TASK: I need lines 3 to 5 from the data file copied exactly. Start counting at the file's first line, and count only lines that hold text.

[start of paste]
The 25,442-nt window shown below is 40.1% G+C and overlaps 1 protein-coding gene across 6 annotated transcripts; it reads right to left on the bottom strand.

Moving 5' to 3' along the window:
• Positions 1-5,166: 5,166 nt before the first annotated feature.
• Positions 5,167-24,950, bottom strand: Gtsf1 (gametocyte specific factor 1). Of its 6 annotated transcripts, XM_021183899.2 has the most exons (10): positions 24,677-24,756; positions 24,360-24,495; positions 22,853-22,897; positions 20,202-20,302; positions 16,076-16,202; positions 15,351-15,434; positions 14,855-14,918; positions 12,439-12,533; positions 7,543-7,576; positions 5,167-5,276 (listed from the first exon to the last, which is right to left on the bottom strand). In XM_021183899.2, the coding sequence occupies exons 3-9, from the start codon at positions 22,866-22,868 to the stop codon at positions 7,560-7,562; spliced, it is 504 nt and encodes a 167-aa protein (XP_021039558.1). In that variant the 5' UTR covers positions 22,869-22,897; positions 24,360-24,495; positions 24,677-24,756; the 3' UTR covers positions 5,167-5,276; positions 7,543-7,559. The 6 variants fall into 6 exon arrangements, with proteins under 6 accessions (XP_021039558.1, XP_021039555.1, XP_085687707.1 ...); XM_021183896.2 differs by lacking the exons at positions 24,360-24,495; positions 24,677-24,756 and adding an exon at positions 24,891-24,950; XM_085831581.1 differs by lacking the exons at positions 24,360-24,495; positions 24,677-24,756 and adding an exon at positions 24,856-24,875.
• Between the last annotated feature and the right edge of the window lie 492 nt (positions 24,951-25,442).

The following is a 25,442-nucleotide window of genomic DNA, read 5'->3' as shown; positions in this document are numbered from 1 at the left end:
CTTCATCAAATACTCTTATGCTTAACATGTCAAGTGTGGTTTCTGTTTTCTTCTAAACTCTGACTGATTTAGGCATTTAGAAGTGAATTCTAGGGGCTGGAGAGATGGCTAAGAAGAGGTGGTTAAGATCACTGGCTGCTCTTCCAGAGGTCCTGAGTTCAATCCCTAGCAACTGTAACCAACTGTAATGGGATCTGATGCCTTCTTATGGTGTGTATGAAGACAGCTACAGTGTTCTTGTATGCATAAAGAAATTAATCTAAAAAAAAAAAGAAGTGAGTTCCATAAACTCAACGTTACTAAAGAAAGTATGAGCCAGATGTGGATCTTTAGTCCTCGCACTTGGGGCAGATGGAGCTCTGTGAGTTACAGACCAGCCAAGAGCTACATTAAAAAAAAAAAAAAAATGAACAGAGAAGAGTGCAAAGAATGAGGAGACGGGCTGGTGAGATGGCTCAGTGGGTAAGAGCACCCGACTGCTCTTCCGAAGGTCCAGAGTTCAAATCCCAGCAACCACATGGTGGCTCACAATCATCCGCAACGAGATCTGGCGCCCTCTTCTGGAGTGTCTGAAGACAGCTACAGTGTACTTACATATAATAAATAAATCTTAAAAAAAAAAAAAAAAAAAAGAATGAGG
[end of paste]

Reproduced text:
• Positions 1-5,166: 5,166 nt before the first annotated feature.
• Positions 5,167-24,950, bottom strand: Gtsf1 (gametocyte specific factor 1). Of its 6 annotated transcripts, XM_021183899.2 has the most exons (10): positions 24,677-24,756; positions 24,360-24,495; positions 22,853-22,897; positions 20,202-20,302; positions 16,076-16,202; positions 15,351-15,434; positions 14,855-14,918; positions 12,439-12,533; positions 7,543-7,576; positions 5,167-5,276 (listed from the first exon to the last, which is right to left on the bottom strand). In XM_021183899.2, the coding sequence occupies exons 3-9, from the start codon at positions 22,866-22,868 to the stop codon at positions 7,560-7,562; spliced, it is 504 nt and encodes a 167-aa protein (XP_021039558.1). In that variant the 5' UTR covers positions 22,869-22,897; positions 24,360-24,495; positions 24,677-24,756; the 3' UTR covers positions 5,167-5,276; positions 7,543-7,559. The 6 variants fall into 6 exon arrangements, with proteins under 6 accessions (XP_021039558.1, XP_021039555.1, XP_085687707.1 ...); XM_021183896.2 differs by lacking the exons at positions 24,360-24,495; positions 24,677-24,756 and adding an exon at positions 24,891-24,950; XM_085831581.1 differs by lacking the exons at positions 24,360-24,495; positions 24,677-24,756 and adding an exon at positions 24,856-24,875.
• Between the last annotated feature and the right edge of the window lie 492 nt (positions 24,951-25,442).